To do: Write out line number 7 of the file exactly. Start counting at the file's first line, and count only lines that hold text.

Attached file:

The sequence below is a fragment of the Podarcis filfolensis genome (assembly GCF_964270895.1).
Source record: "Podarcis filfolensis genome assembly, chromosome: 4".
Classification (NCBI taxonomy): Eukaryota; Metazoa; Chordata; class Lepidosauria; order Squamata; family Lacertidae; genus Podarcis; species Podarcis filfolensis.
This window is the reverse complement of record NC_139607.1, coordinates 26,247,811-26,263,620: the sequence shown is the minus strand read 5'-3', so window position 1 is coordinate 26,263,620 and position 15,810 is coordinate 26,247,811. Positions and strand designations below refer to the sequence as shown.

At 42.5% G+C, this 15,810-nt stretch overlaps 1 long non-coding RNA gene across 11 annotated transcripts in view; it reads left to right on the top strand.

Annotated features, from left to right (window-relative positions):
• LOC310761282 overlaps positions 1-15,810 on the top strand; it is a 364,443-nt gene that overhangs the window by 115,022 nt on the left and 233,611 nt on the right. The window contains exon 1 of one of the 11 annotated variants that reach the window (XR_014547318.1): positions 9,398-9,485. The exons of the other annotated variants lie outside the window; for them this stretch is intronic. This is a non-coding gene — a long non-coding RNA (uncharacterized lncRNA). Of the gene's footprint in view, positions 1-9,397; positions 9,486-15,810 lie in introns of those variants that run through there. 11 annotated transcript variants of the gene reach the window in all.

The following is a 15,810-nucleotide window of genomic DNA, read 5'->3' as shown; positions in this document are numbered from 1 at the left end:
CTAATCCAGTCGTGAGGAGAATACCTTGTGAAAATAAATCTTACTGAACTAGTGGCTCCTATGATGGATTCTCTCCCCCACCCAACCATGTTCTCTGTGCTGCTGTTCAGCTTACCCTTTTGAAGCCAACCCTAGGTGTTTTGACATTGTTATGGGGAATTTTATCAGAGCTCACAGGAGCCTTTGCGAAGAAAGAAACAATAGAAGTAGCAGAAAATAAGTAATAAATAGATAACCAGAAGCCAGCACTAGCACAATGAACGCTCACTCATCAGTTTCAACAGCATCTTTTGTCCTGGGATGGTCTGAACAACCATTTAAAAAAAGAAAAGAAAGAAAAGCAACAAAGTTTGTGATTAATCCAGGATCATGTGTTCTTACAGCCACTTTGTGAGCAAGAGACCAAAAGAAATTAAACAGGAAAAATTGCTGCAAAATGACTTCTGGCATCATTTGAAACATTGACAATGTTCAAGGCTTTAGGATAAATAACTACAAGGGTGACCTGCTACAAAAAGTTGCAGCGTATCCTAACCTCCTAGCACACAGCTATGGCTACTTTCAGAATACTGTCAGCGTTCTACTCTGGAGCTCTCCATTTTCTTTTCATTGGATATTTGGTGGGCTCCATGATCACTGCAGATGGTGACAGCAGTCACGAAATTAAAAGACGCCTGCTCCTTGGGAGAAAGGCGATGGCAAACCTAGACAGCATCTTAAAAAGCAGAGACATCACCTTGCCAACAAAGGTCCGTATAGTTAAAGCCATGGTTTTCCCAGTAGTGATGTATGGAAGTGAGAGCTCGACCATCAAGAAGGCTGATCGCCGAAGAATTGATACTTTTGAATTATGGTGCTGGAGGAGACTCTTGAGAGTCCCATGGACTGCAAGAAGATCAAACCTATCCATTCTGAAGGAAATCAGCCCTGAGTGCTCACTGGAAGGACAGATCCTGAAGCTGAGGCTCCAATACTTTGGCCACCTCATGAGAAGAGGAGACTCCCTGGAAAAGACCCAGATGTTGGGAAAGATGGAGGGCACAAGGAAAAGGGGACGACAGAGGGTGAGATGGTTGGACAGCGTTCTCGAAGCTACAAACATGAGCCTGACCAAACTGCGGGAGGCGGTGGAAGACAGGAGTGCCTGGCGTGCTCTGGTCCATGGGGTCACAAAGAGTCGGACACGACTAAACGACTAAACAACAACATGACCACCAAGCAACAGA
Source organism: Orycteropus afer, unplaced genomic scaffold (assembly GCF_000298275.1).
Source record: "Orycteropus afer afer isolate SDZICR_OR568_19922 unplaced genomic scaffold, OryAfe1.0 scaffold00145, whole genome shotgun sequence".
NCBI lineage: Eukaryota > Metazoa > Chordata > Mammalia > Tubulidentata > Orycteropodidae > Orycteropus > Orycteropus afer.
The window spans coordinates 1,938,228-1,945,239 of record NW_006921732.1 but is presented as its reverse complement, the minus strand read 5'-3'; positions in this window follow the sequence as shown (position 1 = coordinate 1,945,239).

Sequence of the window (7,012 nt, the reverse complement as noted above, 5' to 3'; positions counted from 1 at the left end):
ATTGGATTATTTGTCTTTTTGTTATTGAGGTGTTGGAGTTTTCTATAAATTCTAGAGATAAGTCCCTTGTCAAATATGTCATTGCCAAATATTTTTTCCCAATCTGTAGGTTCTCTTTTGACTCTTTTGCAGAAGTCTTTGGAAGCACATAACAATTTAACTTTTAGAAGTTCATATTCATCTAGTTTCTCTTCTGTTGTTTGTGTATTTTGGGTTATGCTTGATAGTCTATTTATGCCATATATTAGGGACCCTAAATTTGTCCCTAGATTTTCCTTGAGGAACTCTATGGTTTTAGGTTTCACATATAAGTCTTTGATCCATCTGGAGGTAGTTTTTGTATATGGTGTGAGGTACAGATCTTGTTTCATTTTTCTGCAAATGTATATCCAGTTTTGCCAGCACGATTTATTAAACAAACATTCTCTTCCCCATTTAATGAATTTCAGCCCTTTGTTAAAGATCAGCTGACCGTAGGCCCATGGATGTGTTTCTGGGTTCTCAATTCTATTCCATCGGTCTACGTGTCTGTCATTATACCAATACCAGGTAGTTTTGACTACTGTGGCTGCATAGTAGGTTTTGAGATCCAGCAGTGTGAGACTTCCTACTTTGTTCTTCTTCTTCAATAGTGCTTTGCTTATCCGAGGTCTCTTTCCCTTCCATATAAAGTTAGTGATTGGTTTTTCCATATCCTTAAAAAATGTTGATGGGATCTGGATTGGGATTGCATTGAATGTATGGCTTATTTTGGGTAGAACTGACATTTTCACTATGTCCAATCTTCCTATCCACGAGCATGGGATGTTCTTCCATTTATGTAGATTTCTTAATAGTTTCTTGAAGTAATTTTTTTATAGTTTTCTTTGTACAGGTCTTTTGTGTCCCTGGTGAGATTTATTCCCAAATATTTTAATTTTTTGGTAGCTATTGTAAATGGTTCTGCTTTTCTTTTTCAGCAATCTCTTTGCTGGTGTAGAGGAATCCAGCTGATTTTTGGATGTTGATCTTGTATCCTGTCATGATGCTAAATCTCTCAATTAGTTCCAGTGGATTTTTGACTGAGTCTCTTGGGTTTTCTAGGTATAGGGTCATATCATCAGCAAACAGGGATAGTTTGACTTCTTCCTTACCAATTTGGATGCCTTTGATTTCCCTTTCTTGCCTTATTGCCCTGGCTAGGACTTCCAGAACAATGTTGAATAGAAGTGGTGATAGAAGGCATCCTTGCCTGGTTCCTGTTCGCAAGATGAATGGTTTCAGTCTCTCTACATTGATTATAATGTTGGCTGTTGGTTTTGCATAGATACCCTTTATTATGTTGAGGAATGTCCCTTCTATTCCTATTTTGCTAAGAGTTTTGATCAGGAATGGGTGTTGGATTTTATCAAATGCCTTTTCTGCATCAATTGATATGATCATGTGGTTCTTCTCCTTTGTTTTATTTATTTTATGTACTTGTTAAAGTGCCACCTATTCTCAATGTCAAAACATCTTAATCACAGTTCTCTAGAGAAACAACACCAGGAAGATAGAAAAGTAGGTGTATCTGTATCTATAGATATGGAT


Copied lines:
• LOC310761282 overlaps positions 1-15,810 on the top strand; it is a 364,443-nt gene that overhangs the window by 115,022 nt on the left and 233,611 nt on the right. The window contains exon 1 of one of the 11 annotated variants that reach the window (XR_014547318.1): positions 9,398-9,485. The exons of the other annotated variants lie outside the window; for them this stretch is intronic. This is a non-coding gene — a long non-coding RNA (uncharacterized lncRNA). Of the gene's footprint in view, positions 1-9,397; positions 9,486-15,810 lie in introns of those variants that run through there. 11 annotated transcript variants of the gene reach the window in all.